|Published online: March 18, 2016||$US5.00|
Research has shown evidence that mindfulness-based meditation may be an effective treatment intervention for mental and emotional disabilities in the adult population. However, there are a limited number of quantitative research studies showing the effectiveness of mindfulness-based practices with adolescents with a high-incidence disability, such as an emotional disability and/or learning disability. The purpose of this literature review is to examine the effectiveness of mindfulness-based interventions with adolescents with a high-incidence disability. Based on a comprehensive review of twenty-one quantitative research studies, the findings suggest that an experimental research design, similar to the Biegel, Brown, Shapiro, and Schubert (2009) study, may be the most effective approach in demonstrating the usefulness of mindfulness-based programs or interventions in a school environment for adolescents with a high-incidence disability. An experimental research design would include comparison groups that are randomly assigned to intervention and control conditions and pretest-posttest measurements to evaluate the small changes in dependent variables—such as stress and anxiety— as affected by the independent variable of mindfulness (Creswell 2008; McMillian 2008; Gersten et al. 2005). Based on the twenty-one studies reviewed, the implications suggest that there is evidence to support that adolescents with high-incidence disabilities may benefit from mindfulness-based programs or techniques.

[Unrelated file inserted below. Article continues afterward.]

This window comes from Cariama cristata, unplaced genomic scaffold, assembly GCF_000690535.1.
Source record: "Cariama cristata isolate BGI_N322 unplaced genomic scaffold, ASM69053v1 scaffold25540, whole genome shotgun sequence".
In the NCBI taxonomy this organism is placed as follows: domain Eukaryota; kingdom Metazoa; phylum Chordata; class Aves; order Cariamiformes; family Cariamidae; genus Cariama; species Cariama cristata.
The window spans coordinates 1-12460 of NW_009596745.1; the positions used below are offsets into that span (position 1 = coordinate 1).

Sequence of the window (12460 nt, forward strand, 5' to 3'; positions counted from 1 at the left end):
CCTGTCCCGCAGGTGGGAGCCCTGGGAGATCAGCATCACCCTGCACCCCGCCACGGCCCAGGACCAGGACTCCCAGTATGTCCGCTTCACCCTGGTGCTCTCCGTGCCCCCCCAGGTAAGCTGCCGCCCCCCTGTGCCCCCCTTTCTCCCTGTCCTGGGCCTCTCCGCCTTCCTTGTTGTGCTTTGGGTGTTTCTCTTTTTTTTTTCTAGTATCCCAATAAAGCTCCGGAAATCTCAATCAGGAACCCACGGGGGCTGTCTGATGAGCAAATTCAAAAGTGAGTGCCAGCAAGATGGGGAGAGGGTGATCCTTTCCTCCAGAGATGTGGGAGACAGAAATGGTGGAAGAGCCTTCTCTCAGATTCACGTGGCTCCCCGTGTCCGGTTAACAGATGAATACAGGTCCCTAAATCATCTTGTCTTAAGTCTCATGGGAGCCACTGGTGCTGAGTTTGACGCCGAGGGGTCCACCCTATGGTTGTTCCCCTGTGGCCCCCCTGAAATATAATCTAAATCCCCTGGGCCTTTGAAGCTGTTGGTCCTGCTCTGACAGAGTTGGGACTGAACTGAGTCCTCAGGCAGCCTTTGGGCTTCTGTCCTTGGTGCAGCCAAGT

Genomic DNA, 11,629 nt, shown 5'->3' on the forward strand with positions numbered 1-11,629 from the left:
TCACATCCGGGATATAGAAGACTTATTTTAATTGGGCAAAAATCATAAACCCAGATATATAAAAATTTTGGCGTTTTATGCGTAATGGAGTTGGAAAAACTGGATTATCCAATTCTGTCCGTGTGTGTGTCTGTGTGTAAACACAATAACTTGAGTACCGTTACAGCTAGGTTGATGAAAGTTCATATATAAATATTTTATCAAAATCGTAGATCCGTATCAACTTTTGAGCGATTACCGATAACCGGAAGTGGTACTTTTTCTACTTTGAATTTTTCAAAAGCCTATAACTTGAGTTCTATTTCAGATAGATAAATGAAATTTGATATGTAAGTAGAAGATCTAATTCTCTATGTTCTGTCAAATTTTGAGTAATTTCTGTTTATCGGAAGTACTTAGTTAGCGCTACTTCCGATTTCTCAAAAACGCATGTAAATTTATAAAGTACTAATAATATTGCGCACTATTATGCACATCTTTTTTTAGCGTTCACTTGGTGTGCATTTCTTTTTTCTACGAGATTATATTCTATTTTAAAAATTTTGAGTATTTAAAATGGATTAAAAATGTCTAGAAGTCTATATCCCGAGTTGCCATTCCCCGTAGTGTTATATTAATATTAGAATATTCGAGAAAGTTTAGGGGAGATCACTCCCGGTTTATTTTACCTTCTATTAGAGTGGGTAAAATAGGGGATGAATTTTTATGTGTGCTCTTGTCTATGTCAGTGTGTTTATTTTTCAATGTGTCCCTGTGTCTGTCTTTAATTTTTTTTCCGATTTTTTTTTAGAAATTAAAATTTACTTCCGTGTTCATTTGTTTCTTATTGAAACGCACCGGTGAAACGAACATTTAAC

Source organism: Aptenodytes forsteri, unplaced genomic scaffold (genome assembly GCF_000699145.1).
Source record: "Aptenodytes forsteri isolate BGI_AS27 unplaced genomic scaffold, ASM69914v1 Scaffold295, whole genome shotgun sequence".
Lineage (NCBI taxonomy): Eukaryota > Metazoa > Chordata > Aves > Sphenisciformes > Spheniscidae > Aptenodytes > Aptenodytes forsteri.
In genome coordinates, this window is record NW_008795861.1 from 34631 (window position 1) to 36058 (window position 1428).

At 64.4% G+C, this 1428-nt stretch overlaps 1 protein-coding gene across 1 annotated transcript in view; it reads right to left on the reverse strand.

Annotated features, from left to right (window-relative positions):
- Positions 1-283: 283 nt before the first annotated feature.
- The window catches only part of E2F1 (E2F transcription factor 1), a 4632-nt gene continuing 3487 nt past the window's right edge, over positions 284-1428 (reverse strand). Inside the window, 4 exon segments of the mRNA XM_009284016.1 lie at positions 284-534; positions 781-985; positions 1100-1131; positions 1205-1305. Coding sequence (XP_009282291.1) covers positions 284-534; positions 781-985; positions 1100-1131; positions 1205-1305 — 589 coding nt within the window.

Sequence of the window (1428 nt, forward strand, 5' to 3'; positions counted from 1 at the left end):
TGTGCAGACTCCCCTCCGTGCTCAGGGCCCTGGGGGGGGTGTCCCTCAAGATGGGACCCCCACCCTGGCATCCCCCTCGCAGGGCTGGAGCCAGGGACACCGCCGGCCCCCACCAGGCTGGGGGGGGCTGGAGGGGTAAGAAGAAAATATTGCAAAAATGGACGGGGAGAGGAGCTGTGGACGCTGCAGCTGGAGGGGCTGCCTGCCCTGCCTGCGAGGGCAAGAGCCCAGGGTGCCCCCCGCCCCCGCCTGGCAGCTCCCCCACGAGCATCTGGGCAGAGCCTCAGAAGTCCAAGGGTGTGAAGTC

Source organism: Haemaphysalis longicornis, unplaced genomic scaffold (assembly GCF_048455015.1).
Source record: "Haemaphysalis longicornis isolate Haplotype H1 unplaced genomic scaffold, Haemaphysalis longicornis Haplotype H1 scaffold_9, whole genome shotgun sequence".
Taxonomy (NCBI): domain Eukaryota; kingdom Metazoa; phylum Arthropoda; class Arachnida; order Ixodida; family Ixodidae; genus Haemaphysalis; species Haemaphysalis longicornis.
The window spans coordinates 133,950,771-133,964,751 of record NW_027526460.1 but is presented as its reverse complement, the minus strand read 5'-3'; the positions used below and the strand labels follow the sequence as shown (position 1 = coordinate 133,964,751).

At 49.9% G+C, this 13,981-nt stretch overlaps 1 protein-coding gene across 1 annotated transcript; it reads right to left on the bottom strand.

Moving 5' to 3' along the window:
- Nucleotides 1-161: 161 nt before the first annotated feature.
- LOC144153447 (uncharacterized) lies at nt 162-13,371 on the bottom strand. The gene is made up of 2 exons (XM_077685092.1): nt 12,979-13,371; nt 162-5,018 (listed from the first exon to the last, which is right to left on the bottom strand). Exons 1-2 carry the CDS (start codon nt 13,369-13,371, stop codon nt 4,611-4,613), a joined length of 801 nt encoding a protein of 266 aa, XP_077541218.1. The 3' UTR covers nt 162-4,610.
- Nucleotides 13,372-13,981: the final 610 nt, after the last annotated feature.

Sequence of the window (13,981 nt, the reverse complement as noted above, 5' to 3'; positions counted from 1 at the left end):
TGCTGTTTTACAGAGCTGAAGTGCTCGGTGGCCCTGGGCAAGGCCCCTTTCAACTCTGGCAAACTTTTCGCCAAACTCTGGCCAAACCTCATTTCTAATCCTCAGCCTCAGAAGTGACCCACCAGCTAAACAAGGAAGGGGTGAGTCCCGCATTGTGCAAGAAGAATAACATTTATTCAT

|Keywords:||Disability, Special Education, Identity|
The International Journal of Learner Diversity and Identities, Volume 23, Issue 2, June 2016, pp.9-29. Article: Print (Spiral Bound). Published online: March 18, 2016 (Article: Electronic (PDF File; 763.615KB)).
Assistant Professor, School of Education and Human Services, Mount St. Mary's University, Emmitsburg, Maryland, USA